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Re: [new_distillers] Boiling Point vs Altitude Correction Table

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  • Robert Thomas
    Harry, that is really nice, but is it perhaps a little distracting? I mean in the sense that we really ought to be concentrating on column stability not
    Message 1 of 3 , Jan 2, 2007
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      Harry,
      that is really nice, but is it perhaps a little distracting? I mean in
      the sense that we really ought to be concentrating on column stability
      not accurate measurement. Ah, but then to answer my own question, is
      this for pot-stills?
      Then a further question, I bet most peops are using electronic
      thermometers. These say resolution X, accuracy Y (where X > Y usually).
      Is there an idiots guide (for peops like me) as to what my reading
      compares to the real temp?
      I think it is confusing.
      cheers
      Rob.

      --- Harry <gnikomson2000@...> wrote:

      >
      > To calculate the boiling point of water at a location on any
      > specific
      > day use the following equation: Boiling point of water = Boiling
      > point
      > at specified altitude (Table 1) ± boiling point barometric correction
      > (Table 2).
      > In the tables, the following equations have been used: Pressure (in.
      > Hg) = 29.921* (1-6.8753*0.000001 * altitude, ft.)^5.2559 Boiling
      > point =
      > 49.161 * Ln (in. Hg) + 44.932 TABLE 1 Changes in
      > Standard
      > Temperature and Pressure (in Hg) as a Function of Altitude (Ref.
      > 1)
      > TABLE 2 Boiling Point as a Function of Barometric Pressure
      > (Ref. 2) Altitude (ft.) Pressure (in. Hg) Boiling pt. (° F)
      > Pressure (in. Hg) Boiling pt. (° F) Boiling pt. [added or reduced]
      > (° F) -500 30.466 212.9 27.6 208.04 -3.96 0 29.921
      > 212.0 27.8 208.39 -3.61 500 29.384 211.1 28.0 208.75
      > -3.25 1000 28.855 210.2 28.2 209.10 -2.90 2000 27.821
      > 208.4 28.4 209.44 -2.56 2500 27.315 207.5 28.6 209.79
      > -2.21 3000 26.817 206.6 28.8 210.13 -1.87 3500 26.326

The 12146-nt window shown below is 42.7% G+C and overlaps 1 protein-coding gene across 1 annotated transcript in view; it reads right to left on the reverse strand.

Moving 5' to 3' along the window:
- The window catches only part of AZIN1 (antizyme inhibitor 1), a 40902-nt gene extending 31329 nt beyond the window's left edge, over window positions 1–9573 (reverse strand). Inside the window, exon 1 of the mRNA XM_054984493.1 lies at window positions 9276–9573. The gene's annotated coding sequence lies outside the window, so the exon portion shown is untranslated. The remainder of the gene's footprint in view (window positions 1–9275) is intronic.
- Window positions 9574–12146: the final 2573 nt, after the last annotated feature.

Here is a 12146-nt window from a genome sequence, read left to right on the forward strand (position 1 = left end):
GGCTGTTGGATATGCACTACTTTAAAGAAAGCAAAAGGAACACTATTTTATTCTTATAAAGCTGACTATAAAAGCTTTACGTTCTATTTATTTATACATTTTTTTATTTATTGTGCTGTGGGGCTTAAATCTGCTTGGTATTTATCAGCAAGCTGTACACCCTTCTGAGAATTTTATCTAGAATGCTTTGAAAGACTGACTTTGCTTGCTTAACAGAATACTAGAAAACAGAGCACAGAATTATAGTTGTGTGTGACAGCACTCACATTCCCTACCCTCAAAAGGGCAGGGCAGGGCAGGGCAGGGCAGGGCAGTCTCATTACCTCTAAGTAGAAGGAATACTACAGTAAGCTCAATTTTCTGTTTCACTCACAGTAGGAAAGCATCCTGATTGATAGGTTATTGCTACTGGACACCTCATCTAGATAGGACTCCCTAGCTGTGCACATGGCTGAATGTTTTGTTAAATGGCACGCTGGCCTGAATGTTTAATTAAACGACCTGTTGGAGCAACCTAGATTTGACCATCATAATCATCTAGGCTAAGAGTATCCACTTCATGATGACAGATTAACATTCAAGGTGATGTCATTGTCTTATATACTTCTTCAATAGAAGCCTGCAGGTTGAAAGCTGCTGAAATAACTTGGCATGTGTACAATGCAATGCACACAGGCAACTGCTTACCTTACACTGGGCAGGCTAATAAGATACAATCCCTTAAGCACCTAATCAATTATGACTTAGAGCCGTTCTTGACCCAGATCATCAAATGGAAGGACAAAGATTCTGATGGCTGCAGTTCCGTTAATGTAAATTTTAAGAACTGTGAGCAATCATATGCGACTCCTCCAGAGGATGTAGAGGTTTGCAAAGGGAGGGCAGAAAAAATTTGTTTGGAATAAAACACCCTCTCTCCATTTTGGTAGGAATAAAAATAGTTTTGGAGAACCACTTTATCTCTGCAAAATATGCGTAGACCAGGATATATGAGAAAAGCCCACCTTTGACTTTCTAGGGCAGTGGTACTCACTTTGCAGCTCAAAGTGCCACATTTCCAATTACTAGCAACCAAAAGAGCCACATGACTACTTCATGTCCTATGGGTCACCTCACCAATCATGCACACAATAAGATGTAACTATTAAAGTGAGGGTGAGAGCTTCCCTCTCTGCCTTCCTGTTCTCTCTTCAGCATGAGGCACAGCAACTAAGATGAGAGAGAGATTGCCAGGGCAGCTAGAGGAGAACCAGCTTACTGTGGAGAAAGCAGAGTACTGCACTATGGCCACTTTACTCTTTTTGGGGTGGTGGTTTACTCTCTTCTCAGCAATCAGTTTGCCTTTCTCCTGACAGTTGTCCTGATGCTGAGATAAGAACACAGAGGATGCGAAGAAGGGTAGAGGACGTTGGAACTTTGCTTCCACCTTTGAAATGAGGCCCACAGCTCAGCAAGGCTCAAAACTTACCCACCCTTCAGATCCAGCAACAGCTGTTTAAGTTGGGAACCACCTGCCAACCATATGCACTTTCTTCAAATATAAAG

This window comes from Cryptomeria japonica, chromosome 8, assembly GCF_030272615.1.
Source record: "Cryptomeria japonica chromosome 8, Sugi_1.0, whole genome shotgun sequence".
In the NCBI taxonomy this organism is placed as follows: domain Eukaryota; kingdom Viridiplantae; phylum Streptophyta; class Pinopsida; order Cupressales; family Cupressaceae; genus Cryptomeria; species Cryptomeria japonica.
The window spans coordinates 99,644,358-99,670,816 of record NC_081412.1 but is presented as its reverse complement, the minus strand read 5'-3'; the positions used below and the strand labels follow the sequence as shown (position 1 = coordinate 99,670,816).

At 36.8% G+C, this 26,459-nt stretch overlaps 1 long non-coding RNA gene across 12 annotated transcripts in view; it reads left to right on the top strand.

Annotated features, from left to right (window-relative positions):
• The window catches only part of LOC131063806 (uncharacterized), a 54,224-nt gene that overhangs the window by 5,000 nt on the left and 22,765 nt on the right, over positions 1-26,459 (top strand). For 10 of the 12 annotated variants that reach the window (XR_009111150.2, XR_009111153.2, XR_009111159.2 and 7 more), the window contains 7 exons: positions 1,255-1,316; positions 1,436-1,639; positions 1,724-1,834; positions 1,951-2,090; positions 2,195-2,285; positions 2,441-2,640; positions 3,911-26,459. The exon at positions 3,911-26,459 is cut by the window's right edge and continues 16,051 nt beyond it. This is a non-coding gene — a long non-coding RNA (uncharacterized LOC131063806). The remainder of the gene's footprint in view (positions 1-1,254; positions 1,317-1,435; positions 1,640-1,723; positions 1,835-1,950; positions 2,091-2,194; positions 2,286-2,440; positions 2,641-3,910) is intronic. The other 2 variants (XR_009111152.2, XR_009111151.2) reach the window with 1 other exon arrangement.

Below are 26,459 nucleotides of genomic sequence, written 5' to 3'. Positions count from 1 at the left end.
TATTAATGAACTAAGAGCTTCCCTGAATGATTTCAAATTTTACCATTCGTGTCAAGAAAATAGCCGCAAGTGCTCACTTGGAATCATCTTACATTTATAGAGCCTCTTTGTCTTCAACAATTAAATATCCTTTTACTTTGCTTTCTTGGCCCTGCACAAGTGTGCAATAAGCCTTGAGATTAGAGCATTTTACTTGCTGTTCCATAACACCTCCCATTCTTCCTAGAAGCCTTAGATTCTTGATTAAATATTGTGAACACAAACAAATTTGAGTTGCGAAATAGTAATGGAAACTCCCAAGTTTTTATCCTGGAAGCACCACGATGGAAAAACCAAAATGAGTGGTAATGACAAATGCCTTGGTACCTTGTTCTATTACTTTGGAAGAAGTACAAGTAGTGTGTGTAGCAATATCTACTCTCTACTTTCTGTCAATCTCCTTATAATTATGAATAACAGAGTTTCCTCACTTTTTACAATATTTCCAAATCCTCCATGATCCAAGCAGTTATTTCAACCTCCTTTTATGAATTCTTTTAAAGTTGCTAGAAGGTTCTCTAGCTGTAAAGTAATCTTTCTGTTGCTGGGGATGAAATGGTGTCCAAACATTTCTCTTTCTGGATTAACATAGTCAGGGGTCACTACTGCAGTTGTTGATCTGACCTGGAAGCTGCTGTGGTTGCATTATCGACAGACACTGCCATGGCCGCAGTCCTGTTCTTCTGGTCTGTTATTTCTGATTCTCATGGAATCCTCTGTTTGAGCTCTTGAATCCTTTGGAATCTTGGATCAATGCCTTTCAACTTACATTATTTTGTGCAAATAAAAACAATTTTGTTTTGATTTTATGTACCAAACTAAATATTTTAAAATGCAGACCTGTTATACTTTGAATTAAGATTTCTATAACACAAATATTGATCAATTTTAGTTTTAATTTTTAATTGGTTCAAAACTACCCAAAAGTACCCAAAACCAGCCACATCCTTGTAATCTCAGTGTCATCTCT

> 205.7 29.0 210.47 -1.53 4000 25.842 204.8 29.2 210.81
      > -1.19 4500 25.365 203.9 29.4 211.15 -0.85 5000 24.896
      > 203.0 29.6 211.48 -0.52 5500 24.434 202.0 29.8 211.81
      > -0.19 6000 23.978 201.1 29.921 212.00 0.00 6500 23.530
      > 200.2 30.0 212.14 0.14 7000 23.088 199.3 30.2 212.46
      > 0.46 7500 22.653 198.3 30.4 212.79 0.79 8000 22.225
      > 197.4
      > 30.6 213.11 1.11 8500 21.803 196.4 30.8 213.43 1.43
      > 9000
      > 21.388 195.5 31.0 213.75 1.75 9500 20.979 194.6 31.2
      > 214.07 2.07 10000 20.577 193.6 31.4 214.38 2.38
      >
      >
      > [ Source: http://www.hi-tm.com/Documents/Calib-boil.html
      > <http://www.hi-tm.com/Documents/Calib-boil.html> ]
      >
      >
      >
      > Slainte!
      >
      > regards Harry
      >
      >


      Cheers,
      Rob.

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    • Harry
      ... mean in ... stability ... & Happy New Year to you also, and everyone. You re right of course, Rob. I posted it in response to an earlier poster who was
      Message 2 of 3 , Jan 2, 2007
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        --- In new_distillers@yahoogroups.com, Robert Thomas
        <whosbrewing@...> wrote:
        >
        > Harry,
        > that is really nice, but is it perhaps a little distracting? I
        mean in
        > the sense that we really ought to be concentrating on column
        stability
        > not accurate measurement.



        & Happy New Year to you also, and everyone.
        You're right of course, Rob. I posted it in response to an earlier
        poster who was trying to calculate the BP. He's 6000 ft up.

        In truth, the BP will be whatever it is for that altitude, that
        barometric pressure, that instrument accuracy, and above all...that
        particular mixture of water, solvents, & congeners. As long as the
        reading is steady. Another good reason for keeping meticulous run
        records, at least while one is figuring out their particular still &
        location.


        Slainte!
        regards Harry
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